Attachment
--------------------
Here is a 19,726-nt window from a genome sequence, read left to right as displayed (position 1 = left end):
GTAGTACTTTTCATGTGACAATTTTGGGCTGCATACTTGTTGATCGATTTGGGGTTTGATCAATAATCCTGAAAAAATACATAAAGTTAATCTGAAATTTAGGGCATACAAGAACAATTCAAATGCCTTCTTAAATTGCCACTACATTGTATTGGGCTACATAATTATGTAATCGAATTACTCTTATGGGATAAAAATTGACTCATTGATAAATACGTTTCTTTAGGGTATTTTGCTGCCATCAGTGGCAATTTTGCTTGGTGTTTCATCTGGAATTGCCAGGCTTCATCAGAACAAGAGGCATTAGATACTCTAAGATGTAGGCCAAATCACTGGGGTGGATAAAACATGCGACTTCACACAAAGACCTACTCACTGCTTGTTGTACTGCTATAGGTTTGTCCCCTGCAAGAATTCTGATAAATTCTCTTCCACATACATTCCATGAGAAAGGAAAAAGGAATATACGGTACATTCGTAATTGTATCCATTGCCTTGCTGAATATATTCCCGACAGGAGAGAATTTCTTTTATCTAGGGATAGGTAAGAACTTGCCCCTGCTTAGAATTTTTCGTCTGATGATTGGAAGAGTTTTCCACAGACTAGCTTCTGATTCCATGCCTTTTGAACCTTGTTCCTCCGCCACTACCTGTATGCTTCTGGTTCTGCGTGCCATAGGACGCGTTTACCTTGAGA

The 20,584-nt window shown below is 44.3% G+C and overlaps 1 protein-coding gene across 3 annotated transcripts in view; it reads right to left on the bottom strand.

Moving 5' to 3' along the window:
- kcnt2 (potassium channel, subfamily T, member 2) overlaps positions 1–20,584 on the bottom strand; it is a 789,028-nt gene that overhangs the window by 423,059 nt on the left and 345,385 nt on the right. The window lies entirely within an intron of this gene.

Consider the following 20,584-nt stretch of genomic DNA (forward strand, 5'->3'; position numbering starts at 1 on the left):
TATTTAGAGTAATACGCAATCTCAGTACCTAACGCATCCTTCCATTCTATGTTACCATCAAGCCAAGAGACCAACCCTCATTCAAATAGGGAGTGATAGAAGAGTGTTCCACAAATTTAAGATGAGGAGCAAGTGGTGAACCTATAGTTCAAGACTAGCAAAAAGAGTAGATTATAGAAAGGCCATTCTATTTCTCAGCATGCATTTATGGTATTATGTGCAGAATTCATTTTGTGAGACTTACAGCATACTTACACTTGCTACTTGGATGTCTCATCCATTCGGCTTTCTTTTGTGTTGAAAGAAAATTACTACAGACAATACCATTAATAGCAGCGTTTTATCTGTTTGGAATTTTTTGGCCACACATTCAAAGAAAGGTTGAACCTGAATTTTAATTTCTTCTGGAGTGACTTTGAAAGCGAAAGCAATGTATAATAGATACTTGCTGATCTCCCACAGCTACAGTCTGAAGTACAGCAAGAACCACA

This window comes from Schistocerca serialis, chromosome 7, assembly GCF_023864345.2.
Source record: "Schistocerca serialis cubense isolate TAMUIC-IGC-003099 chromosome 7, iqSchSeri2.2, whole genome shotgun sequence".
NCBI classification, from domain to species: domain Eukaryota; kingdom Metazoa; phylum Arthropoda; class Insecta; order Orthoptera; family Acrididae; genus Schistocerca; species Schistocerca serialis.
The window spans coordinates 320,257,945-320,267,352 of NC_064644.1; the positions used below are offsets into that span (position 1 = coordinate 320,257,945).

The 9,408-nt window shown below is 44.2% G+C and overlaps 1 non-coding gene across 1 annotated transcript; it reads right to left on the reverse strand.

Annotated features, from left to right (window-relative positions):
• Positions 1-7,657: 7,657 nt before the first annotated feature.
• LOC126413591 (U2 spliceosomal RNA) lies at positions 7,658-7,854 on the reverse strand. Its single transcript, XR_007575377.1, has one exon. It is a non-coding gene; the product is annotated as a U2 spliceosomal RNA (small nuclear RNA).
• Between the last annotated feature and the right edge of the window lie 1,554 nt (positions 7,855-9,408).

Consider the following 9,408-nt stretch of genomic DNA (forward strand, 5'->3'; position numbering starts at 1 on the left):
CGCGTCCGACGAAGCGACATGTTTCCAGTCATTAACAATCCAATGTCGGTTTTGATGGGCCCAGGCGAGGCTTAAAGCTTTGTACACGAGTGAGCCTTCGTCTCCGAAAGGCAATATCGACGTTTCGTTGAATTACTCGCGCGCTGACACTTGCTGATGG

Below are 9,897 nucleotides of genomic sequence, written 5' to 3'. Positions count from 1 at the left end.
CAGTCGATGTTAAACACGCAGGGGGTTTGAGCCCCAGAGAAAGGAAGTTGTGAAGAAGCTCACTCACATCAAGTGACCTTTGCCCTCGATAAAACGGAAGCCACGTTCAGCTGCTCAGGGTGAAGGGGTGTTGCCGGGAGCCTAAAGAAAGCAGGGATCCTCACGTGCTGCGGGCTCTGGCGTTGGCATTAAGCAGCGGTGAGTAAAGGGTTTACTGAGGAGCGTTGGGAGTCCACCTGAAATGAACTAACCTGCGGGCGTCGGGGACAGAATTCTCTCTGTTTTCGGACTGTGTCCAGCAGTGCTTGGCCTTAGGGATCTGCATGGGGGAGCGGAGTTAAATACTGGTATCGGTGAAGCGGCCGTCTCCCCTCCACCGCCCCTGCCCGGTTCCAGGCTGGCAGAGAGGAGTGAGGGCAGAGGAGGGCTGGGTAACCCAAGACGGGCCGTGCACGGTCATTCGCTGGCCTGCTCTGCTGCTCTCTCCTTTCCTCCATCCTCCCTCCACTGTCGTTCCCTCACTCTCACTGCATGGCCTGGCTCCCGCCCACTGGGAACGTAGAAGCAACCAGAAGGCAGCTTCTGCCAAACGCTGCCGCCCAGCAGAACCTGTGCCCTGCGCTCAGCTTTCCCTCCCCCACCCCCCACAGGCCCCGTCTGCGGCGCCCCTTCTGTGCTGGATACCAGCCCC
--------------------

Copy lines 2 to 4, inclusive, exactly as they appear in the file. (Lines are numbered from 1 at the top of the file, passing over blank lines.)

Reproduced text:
GTAGTACTTTTCATGTGACAATTTTGGGCTGCATACTTGTTGATCGATTTGGGGTTTGATCAATAATCCTGAAAAAATACATAAAGTTAATCTGAAATTTAGGGCATACAAGAACAATTCAAATGCCTTCTTAAATTGCCACTACATTGTATTGGGCTACATAATTATGTAATCGAATTACTCTTATGGGATAAAAATTGACTCATTGATAAATACGTTTCTTTAGGGTATTTTGCTGCCATCAGTGGCAATTTTGCTTGGTGTTTCATCTGGAATTGCCAGGCTTCATCAGAACAAGAGGCATTAGATACTCTAAGATGTAGGCCAAATCACTGGGGTGGATAAAACATGCGACTTCACACAAAGACCTACTCACTGCTTGTTGTACTGCTATAGGTTTGTCCCCTGCAAGAATTCTGATAAATTCTCTTCCACATACATTCCATGAGAAAGGAAAAAGGAATATACGGTACATTCGTAATTGTATCCATTGCCTTGCTGAATATATTCCCGACAGGAGAGAATTTCTTTTATCTAGGGATAGGTAAGAACTTGCCCCTGCTTAGAATTTTTCGTCTGATGATTGGAAGAGTTTTCCACAGACTAGCTTCTGATTCCATGCCTTTTGAACCTTGTTCCTCCGCCACTACCTGTATGCTTCTGGTTCTGCGTGCCATAGGACGCGTTTACCTTGAGA

The 20,584-nt window shown below is 44.3% G+C and overlaps 1 protein-coding gene across 3 annotated transcripts in view; it reads right to left on the bottom strand.

Moving 5' to 3' along the window: